We are what we eat.
It is as true for us as it is for our pets. Nutrition is one of the most important foundations for a healthy life.
But if choosing the right diet for your puppy can be daunting enough, this is far from being the only question to consider when it comes to nutrition.
Let’s go over how often you should feed your puppy.
It may seem like a simple question, but there’s much to consider.
Generally speaking, there are two ways that you can feed your pets:
- Ad libitum, in which they always have food available,
- Or with a set daily portion divided into meals given throughout the day.
As puppies tend to have a voracious appetite and will eat an entire bag of food if they can find one within their reach, an ad libitum regimen might not be a great idea at this age.
However, puppies will need a steady source of energy throughout the day. This is more easily achieved with multiple meals since their ability to regulate their blood sugar levels is still not thoroughly developed.
This means that if your puppy doesn’t eat for a long time they might suffer from hypoglycaemia (low blood sugar). This can cause lethargy, trembling, incoordination, weakness and even seizures. This is a medical emergency, so if you recognise any of these signs in your puppy and they haven’t eaten in a while, don’t hesitate to contact your vet!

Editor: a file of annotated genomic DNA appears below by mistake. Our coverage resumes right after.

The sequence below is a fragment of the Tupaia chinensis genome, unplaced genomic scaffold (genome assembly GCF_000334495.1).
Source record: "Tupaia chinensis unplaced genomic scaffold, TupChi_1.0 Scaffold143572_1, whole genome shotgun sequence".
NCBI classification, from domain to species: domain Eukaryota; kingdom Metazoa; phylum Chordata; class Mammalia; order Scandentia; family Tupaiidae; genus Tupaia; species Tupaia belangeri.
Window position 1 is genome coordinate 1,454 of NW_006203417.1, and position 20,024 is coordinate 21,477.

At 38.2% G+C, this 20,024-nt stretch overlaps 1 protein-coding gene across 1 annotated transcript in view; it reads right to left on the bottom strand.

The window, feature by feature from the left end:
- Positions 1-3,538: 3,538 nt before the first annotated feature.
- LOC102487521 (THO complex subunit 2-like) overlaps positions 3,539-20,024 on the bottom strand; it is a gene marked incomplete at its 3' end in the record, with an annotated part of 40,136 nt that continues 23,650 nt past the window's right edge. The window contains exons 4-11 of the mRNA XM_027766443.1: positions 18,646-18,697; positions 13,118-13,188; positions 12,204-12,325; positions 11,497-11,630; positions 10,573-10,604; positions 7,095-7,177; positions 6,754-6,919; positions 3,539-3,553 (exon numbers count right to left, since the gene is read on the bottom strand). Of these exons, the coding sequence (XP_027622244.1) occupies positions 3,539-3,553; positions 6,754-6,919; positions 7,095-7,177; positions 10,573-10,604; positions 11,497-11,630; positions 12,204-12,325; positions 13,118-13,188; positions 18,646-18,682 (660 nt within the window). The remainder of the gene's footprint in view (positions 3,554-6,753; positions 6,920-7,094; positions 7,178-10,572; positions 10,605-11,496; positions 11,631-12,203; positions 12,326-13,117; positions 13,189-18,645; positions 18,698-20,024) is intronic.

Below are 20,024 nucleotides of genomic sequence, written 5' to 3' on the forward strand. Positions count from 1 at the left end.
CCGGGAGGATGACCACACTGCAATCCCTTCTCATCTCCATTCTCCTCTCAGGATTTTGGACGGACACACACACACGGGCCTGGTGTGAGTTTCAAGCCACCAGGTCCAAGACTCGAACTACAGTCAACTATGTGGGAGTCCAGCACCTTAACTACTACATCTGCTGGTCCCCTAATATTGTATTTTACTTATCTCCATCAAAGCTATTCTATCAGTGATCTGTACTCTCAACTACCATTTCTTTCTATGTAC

Dividing their daily amount of food into different meals also has the advantage of establishing a routine; which is highly appreciated by dogs, who are creatures of habit. It will also help you toilet train your puppy, as they often want to relieve themselves shortly after they’ve eaten.
But how many meals?
Again, this is variable and depends on several factors. You should always keep in mind that what works for some families may not work for others. As such, your puppy’s meals should be tailored to their individual needs and lifestyle.
As we’ve mentioned before, young puppies do not yet have the ability to fully regulate their blood sugar levels. This means that they are likely to benefit from a higher number of meals when they are younger. You can start by dividing their daily requirements into three to five meals. As they grow, gradually reduce the number of meals to something that works well for your family.
When you start reducing the number of meals (and maybe even before this), your puppy may be so eager to eat that they can slurp their entire meal down in seconds. If this is the case, a puzzle feeder can help make the meals last longer, as well as provide some fun and challenge to the feeding time.
What about treats?
Giving your puppy treats is a great way to bond with them. They can be used as a positive reinforcement when you’re teaching your puppy a new skill or trick.
However, make sure that you stick to a limited treat allowance from their daily amount to avoid overfeeding your puppy and causing nutritional imbalances.